“It is a frightening thought that man also has a shadow side to him, consisting not just of little weaknesses- and foibles, but of a positively demonic dynamism. The individual seldom knows anything of this; to him, as an individual, it is incredible that he should ever in any circumstances go beyond himself. But let these harmless creatures form a mass, and there emerges a raging monster; and each individual is only one tiny cell in the monster’s body, so that for better or worse he must accompany it on its bloody rampages and even assist it to the utmost. Having a dark suspicion of these grim possibilities, man turns a blind eye to the shadow-side of human nature. Blindly he strives against the salutary dogma of original sin, which is yet so prodigiously true. Yes, he even hesitates to admit the conflict of which he is so painfully aware.”

    “On the Psychology of the Unconscious” (1912). In CW 7: Two Essays on Analytical Psychology. P.35

  • cledwyn bulbs

    Yeah, this cultural obsession with being normal is the root of much of evil. I think people desire it because of the (figuratively speaking) protective coloration normalcy affords. The disguise of normalcy helps to divert the the attention of predators onto someone else.

    Then there’s a little thing called normative social influence, which (just in case you don’t know) denotes the role of the influence of others in determining our behaviour, our tastes, our thinking. Man has such a dread fear of loneliness, or of ending up in the role of the mental patient, that he ultimately chooses to go down the well-beaten path, and in doing so loses his individuality.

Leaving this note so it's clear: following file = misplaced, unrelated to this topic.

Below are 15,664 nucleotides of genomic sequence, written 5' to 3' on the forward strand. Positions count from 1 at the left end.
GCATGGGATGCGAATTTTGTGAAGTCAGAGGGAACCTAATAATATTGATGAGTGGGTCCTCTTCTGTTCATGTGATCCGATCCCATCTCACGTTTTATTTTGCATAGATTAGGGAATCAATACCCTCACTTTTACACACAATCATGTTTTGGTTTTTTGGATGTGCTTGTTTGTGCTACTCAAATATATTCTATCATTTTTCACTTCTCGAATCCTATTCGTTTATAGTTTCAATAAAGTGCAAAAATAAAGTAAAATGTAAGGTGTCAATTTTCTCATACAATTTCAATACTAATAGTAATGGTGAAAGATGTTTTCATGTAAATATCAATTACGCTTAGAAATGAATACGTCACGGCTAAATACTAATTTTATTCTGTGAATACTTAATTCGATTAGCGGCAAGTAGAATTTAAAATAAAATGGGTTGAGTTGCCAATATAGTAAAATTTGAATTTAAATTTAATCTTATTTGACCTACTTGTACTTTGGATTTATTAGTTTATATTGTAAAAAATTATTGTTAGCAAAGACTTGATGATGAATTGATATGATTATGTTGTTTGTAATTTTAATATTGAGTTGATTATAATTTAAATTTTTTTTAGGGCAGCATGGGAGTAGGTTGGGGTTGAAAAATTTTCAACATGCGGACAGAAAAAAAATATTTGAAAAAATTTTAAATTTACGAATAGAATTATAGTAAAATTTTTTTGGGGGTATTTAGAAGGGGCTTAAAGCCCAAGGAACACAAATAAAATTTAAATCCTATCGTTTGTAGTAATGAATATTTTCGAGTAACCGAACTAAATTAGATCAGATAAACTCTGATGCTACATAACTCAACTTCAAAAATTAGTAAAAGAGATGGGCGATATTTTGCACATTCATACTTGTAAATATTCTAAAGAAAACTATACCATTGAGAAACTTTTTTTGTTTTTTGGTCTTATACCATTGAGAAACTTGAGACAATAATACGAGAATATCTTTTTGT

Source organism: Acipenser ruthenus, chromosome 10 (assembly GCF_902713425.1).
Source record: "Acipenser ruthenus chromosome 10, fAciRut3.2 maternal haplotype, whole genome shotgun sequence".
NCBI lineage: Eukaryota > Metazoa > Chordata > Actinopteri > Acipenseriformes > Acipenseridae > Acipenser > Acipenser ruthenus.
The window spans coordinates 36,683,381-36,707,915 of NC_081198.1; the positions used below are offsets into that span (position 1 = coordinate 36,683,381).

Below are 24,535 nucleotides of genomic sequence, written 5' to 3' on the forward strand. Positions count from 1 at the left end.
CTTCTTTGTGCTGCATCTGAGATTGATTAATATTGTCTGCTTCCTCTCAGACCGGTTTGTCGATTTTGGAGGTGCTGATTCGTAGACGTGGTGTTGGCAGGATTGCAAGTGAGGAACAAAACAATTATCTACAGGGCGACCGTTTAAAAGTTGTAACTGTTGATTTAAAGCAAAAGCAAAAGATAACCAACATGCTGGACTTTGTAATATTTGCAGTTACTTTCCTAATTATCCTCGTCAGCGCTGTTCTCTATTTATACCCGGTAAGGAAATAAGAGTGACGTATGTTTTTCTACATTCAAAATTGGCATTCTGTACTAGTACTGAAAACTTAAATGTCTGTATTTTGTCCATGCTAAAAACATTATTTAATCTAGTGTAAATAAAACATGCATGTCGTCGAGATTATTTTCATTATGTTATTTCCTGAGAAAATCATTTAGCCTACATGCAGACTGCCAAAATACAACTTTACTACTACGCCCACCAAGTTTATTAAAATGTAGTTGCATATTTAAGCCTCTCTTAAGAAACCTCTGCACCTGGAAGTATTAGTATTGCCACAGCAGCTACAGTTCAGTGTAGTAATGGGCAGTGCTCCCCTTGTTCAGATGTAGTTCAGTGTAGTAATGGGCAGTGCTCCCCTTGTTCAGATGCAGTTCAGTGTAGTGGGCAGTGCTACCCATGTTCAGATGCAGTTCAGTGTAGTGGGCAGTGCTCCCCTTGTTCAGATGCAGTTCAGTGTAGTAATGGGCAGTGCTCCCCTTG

This desire to be liked by others is one of the centripetal forces in human society, leading to increased support for the state and the laws and institutions of society. Problem is, people, in their desire to conform and be liked, often lose touch with themselves and their humanity, and people end doing and supporting things they shouldn’t.

    Yeah, to be normal is to be no-one.

  • Neo

    Check this out. From “False perceptions & false beliefs: Understanding schizophrenia.” Chris D. Frith & Karl J. Friston. Neurosciences and the Human Person: New Perspectives on Human Activities Pontifical Academy of Sciences, Scripta Varia 121, Vatican City 2013

    “Explorations of abnormal behaviour and experience will
    always illuminate our general understanding of the mind. This account of the generation of false beliefs in the case of schizophrenia, makes me realise how fragile this process is and how easily it might go astray in the normal case. Given the right anomalous sensory experiences each of us could develop some bizarre and erroneous belief system. Why does this not happen more often? We believe that we are usually saved from taking such erroneous paths by the constraints
    provided by those even higher levels of the belief hierarchy that are external to our brains. These constraints arise from our interactions with our peers and with our culture. Even at the lowest perceptual level of the hierarchy the high level constraints that arise from interactions with others enable us to achieve accounts of the world that are more accurate than those that we can develop on our own (Bahrami et al. 2010). It is this submission of our own ideas to the criticism of others that has been formalized in the practice of science.

    In the case of schizophrenia, in contrast, these high level
    external constraints no longer seem to operate. Patients stick to their false beliefs in spite of the objections of others. Is this an inevitable consequence of the process by which prediction errors filter up through the hierarchy, or is this evidence for some additional problem that needs to be identified? Further research is needed.


    Our work is supported by the Wellcome Trust . . . “

    Normative social influence as the driving force in science . . . or is it the money.

  • The Right Hon. Cledwyn B’stard

    Where did I say that everybody else’s english is beneath my own? This is why I said having an argument with you, besides providing an object lesson in the futility of argument, would be pointless.